(copied this from a website: To get there, take the Porte de Clignancourt metro line and get off at Porte de Clignancourt or Porte de Montmartre. Walk out to avenue de la Porte de Clignancourt, then to avenue Michelet and finally turn left on rue des Rosiers.)

Also, the Marais and St Paul areas have some very unique and great stores, just wander around and you will find them in the 4th arrondissement, although the prices are a bit higher you can find that one special item you are willing to spend a little more on...Walk directly from the worlds best ice cream place on St Louis...I found a mini-skirt here, casual shoes as well....
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Joined: 10 Mar 2005
Posts: 104
Location: Oakland, CA

PostPosted: Tue Sep 13, 2005 10:44 pm    Post subject: Reply with quote

I found the styles were wonderful, but, alas, for the most part, the prices weren't.
Compared to my last trip 20 years ago, there were no bargains to be found, and not just because of the weak dollar.

One place I had hoped to go but didn't get to were the factory outlets near Disneyland. You can take the same train and there is a shuttle.
I believe there is more info and a link to the web page through the main paris tourist website, which I think is

If you like that kind of thing both Printemps and Galleries de Lafayette have free weekly fashion shows. (more info on the stores' sites and

I really liked Lafayette's food hall. The Bon Marche one is also pretty amazing. Monoprix is like a Target or Walmart, with clothes, accesories and food. I didn't get anything there but lip balm, but I know people who swear by it.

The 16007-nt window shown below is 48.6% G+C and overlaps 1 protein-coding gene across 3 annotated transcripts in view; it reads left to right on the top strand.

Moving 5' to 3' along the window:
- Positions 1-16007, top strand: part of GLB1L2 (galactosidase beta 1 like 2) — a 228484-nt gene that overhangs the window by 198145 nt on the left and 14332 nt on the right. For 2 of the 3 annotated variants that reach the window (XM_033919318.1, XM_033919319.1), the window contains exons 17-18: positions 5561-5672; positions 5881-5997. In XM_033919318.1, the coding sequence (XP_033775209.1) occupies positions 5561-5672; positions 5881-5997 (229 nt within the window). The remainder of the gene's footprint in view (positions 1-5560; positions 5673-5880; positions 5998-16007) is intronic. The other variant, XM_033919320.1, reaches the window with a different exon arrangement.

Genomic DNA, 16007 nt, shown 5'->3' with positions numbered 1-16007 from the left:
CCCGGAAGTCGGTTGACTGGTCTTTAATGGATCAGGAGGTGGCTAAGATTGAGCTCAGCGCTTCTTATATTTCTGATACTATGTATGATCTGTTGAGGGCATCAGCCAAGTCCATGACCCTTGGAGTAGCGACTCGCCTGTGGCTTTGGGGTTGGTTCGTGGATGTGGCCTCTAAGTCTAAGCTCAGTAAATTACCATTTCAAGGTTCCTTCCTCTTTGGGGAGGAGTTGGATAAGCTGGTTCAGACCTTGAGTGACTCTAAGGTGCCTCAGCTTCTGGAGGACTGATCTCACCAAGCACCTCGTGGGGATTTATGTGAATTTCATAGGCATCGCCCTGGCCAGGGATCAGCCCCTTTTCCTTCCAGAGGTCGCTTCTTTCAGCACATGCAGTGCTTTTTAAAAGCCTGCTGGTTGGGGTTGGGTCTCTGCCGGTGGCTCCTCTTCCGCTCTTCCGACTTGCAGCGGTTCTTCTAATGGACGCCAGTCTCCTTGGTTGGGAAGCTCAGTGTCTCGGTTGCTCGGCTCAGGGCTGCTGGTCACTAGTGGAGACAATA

There is a blog out there somewhere by a young American woman who lives in Paris and is in the fashion business and loves to shop, especially designer consignment and the like. I'm sorry, I no longer have the name or contact for that blog, but I probably found it by wandering around the travel/france pages. If I stumble across it again, I'll post it here for you.

The flea market is well worth the trip. Lots of knick-knacks, oddities, antiques, art and more. I mostly window shopped, it was like the world's largest museum gift store. Please note, it is only open Sat through Monday and I don't think everything is open on Monday. While I did see some antique clothes and the like, there was more clothing in the open area between the metro station and the "official" flea market buildings. Lots of tables are set up in this area, many with ethnic or other clothing bargains.

I don't know how long you'll have in Paris, but if you plan to do the food/kitchen goods shopping, clothes shopping and sightseeing, that is surprisingly a lot for a week. Especially since we all want some time for wandering and cafe sitting and people watching. (And being C&Zer's, eating). Be sure you set some realistic priorities. Remember, it's just your next visit to Paris, not your last!
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Joined: 12 Sep 2005
Posts: 6
Location: USA

PostPosted: Tue Sep 13, 2005 11:29 pm    Post subject: Reply with quote

Wow, thanks for the advice so far.
(ah, Monoprix - aka the place I used to buy my Nutella)
So many places - good thing I've got most sightseeing in Paris out of the way - this visit is all for shopping and salsa dancing! And I already have a tourguide for the dancing.
I will definitely do at least 2 department stores, 1 flea market, 1 cooking supply store plus Lafayette Maison, and the Marais. I've never made it to Clignancourt before.
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Joined: 12 Sep 2005
Posts: 6
Location: USA

PostPosted: Fri Sep 16, 2005 5:56 pm    Post subject: Reply with quote

Hey what about shoe stores?
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Joined: 12 Sep 2005
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Location: USA

PostPosted: Thu Oct 20, 2005 6:09 pm    Post subject: Reply with quote

update: I went to the Samaritaine, and the Galeries Lafayette, and Bon Marche, and the Marais, and all the shops on rue de Rivoli. Walked and walked and walked.
Didn't buy anything except a tank top. Because I'm not really into that peasant look, and every store had peasant wear in full force. And hello, had no idea les grands magasins were not priced for normal folk! Oh well, I had a good time looking anyway.